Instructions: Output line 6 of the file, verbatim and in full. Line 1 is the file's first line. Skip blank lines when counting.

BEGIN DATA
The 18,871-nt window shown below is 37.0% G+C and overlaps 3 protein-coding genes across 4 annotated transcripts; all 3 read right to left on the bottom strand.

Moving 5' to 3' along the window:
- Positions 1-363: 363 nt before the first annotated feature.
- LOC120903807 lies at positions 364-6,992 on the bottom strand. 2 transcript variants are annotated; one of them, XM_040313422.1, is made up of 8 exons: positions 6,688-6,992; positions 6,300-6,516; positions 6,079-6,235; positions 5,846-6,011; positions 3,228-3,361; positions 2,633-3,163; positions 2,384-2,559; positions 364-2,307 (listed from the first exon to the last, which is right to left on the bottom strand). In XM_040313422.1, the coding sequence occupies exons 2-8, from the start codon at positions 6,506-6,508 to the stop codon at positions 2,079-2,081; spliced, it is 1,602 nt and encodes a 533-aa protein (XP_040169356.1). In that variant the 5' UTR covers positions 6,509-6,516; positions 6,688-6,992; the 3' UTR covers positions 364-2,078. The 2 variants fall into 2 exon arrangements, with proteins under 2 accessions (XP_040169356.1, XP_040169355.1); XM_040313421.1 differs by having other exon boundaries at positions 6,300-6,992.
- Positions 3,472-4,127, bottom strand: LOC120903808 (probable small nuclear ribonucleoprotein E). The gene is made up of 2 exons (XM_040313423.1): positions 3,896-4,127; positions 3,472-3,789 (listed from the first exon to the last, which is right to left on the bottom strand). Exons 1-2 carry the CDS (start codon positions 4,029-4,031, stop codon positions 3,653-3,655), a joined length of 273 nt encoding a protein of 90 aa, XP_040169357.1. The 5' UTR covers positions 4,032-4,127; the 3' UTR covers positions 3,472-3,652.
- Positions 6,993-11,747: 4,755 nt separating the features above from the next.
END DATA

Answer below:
- Positions 6,993-11,747: 4,755 nt separating the features above from the next.